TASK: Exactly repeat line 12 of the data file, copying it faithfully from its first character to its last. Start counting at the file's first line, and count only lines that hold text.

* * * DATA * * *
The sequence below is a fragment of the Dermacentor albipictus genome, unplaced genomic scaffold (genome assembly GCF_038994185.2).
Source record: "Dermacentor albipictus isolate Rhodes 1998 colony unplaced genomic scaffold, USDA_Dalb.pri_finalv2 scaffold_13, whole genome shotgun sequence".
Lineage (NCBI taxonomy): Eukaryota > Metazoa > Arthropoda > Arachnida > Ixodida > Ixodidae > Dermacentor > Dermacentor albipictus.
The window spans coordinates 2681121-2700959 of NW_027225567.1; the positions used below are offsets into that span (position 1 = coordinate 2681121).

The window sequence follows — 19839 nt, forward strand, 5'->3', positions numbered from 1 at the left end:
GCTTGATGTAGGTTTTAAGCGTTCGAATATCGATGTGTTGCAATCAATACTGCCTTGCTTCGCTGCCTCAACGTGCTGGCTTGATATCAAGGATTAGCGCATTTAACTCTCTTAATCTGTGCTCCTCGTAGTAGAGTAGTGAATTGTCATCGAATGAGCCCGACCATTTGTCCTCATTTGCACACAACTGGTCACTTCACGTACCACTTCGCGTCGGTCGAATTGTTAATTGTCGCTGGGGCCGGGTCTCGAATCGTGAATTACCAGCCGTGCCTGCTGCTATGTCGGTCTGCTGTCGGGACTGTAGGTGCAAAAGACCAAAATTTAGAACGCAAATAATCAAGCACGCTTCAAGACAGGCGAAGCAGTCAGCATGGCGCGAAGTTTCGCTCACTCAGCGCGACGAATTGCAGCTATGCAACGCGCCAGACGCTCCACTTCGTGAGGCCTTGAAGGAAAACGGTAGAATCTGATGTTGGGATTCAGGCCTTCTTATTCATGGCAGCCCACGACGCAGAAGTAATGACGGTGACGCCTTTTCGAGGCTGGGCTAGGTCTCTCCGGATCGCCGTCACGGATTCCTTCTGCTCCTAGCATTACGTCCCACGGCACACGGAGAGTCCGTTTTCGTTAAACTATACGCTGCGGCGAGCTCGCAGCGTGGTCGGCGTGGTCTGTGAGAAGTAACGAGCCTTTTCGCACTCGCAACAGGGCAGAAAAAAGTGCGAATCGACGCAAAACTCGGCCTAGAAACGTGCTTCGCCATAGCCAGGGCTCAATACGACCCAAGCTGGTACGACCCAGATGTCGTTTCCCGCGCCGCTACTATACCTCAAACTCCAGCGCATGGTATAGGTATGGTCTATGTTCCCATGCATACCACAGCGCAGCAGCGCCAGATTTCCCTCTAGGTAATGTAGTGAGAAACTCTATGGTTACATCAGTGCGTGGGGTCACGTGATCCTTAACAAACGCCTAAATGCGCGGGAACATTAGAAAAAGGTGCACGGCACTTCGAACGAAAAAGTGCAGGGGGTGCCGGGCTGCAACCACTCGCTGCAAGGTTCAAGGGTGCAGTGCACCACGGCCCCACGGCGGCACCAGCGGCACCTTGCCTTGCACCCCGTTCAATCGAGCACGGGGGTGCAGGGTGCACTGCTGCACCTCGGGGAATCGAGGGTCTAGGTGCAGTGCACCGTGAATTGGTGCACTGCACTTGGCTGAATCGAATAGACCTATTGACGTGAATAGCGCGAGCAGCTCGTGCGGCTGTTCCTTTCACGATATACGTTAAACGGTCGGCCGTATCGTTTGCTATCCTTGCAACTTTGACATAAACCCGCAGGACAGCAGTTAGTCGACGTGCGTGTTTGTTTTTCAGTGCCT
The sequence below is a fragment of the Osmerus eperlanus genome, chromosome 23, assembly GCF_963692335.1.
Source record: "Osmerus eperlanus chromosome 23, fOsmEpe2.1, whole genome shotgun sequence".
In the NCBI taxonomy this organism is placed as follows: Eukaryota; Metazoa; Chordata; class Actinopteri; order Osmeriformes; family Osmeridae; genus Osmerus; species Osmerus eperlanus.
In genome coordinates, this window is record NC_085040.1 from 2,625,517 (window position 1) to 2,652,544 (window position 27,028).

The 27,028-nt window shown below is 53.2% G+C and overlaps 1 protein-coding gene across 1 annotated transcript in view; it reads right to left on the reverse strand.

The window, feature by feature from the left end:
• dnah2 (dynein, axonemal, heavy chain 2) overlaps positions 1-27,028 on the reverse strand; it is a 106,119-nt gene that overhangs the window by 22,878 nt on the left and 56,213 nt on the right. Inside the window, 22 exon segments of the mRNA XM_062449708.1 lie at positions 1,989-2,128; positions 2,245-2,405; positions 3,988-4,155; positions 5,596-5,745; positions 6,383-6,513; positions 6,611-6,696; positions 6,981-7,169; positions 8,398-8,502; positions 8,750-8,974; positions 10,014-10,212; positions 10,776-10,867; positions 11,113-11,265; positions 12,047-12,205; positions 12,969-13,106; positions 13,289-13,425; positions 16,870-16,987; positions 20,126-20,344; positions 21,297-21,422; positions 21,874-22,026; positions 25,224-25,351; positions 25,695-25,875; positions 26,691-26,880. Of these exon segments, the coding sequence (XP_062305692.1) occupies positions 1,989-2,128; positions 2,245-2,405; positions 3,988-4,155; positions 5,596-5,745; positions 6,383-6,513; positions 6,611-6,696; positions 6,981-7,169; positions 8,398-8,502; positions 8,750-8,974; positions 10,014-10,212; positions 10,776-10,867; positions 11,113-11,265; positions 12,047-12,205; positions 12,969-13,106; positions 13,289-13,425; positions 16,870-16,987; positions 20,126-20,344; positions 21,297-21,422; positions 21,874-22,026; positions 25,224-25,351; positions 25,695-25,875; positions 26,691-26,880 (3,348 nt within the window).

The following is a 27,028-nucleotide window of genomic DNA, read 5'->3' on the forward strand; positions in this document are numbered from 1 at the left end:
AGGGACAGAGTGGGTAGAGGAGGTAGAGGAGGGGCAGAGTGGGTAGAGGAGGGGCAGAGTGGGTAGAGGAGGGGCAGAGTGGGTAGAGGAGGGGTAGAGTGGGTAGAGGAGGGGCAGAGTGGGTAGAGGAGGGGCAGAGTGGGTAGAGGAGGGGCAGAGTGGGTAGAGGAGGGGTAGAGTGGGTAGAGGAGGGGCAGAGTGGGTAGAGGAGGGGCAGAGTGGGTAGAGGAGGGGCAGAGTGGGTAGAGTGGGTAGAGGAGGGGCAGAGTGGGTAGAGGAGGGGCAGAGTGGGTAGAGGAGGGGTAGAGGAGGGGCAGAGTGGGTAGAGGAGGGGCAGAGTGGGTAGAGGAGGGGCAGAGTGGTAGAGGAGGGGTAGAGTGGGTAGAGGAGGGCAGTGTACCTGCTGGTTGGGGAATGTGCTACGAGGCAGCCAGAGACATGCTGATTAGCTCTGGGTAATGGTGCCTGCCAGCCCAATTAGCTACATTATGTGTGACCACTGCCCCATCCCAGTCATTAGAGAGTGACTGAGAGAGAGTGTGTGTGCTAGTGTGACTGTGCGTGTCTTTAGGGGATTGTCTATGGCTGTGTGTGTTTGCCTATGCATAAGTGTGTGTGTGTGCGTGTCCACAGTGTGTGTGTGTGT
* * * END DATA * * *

The window, feature by feature from the left end: